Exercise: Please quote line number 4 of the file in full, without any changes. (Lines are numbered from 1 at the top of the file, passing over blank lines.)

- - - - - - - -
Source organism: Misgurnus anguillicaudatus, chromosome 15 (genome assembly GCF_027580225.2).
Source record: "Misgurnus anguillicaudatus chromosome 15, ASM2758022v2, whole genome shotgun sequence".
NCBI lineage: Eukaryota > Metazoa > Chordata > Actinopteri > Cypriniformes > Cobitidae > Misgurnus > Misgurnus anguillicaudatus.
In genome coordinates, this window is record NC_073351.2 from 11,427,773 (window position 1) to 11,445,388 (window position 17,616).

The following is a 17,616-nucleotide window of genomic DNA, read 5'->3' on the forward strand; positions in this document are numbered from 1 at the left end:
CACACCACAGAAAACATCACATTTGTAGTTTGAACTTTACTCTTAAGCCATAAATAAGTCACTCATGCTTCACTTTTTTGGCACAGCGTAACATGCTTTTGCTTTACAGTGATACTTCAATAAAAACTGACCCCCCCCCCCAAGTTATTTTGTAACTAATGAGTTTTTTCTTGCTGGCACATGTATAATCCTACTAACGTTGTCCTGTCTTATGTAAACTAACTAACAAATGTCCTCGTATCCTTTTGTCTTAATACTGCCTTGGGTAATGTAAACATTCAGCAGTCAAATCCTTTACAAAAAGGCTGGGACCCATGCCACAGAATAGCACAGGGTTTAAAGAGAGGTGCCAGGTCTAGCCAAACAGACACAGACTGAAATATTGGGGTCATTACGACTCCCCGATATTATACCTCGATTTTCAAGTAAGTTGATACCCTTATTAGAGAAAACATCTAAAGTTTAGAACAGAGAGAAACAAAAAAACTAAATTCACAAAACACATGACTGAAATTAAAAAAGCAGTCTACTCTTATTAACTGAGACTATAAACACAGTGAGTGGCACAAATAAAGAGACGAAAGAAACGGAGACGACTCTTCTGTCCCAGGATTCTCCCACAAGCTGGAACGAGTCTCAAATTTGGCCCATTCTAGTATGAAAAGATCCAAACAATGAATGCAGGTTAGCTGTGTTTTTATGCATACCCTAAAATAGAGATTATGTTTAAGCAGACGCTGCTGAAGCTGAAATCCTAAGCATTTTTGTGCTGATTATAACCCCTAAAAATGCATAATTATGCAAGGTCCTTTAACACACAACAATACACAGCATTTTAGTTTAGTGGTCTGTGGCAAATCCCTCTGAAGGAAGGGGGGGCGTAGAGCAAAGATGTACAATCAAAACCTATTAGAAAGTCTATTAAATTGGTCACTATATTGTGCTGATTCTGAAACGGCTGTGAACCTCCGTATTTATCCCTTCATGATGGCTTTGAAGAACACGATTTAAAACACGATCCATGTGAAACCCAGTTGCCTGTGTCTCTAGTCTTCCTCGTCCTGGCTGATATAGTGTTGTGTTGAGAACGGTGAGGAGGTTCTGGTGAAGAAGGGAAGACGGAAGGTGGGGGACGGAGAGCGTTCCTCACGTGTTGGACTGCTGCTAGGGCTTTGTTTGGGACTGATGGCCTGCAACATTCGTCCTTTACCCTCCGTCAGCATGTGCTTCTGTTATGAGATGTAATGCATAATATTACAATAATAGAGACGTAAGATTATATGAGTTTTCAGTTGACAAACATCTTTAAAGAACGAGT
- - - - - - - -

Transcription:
In genome coordinates, this window is record NC_073351.2 from 11,427,773 (window position 1) to 11,445,388 (window position 17,616).